English Proms – The Leaver’s Ball

American and Canadian high school students look forward to their proms every year. Did you know that European students have formal events to look forward to as well? Even though the high school prom has it’s origins in English coming-out parties, the English didn’t have high school formals until recently. Coming out parties were only available to the social elite of the country. In fact, the American high school prom created a desire in England for a prom-like tradition. The English equivalent of the American high school prom is called the Leaver’s Ball.

Unlike the American prom, the leaver’s ball is not a universal English tradition. Every school in England does not necessarily have a leaver’s ball. Some students may choose to organize their own version of the leaver’s ball without help from their high schools. Still, many schools choose to hire photographers to preserve the memories of one of their last school events, just like any American school.

Different schools around the nation have varying levels of formality for the event. Renting a tuxedo may not be required for some schools, while other schools may make a tuxedo mandatory for the event. Many students also do not choose to take limousines to the prom. The Leaver’s ball is often open to students, school staff and sometimes even parents. Instead of being a coming of age party, the leaver’s ball is a celebration to mark the graduation of the students.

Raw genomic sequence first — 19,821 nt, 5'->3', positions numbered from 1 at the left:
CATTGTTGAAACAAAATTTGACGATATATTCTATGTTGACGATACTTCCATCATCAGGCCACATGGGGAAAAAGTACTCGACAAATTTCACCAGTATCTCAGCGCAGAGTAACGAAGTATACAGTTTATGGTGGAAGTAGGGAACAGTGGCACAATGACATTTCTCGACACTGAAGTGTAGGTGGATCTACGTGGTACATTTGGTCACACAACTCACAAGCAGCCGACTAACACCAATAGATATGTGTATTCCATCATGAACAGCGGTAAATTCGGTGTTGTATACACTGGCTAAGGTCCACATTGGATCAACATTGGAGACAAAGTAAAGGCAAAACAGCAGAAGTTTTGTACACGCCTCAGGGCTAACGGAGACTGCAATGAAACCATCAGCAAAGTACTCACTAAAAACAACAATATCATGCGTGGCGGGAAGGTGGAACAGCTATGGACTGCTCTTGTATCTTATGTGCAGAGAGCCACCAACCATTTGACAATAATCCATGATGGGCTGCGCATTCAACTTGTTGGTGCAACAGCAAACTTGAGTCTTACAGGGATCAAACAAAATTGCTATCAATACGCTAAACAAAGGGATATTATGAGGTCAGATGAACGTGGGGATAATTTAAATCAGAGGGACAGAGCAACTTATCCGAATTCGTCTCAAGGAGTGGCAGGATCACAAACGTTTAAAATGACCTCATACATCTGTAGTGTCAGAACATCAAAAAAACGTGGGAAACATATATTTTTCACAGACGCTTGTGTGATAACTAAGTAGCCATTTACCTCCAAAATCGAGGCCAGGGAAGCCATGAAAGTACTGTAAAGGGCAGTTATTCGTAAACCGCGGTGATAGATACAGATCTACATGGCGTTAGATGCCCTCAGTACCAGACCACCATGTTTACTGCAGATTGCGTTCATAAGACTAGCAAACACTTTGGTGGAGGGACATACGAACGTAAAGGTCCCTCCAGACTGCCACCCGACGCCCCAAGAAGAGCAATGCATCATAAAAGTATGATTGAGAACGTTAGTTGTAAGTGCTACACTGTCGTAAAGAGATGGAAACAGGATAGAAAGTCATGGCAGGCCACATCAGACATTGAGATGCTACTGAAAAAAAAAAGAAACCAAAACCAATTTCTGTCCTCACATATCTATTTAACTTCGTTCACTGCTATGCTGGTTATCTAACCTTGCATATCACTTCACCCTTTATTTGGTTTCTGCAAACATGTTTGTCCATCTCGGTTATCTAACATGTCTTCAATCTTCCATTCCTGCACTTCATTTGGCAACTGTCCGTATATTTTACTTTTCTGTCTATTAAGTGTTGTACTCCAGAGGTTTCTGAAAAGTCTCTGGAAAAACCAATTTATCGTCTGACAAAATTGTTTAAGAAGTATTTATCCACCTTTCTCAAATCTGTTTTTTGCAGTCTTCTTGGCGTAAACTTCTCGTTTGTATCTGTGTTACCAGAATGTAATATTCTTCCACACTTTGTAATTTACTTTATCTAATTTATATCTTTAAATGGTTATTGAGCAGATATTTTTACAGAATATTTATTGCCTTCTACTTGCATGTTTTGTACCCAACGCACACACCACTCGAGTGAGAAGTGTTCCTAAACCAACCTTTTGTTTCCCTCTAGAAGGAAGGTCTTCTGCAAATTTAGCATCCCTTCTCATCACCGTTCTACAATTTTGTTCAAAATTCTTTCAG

One glaring difference between American proms and English Leaver’s ball is consumption of alcohol. Since the drinking age in England is only 18, students are often served Champagne and various alcoholic drinks during the celebration. As such, students do not feel a need to cover their drinking, and the safety of the students leaving the ball must come into account.

No prom king or queen is elected during the student’s high school tenure, but sometimes awards are given out, and various local traditions are observed.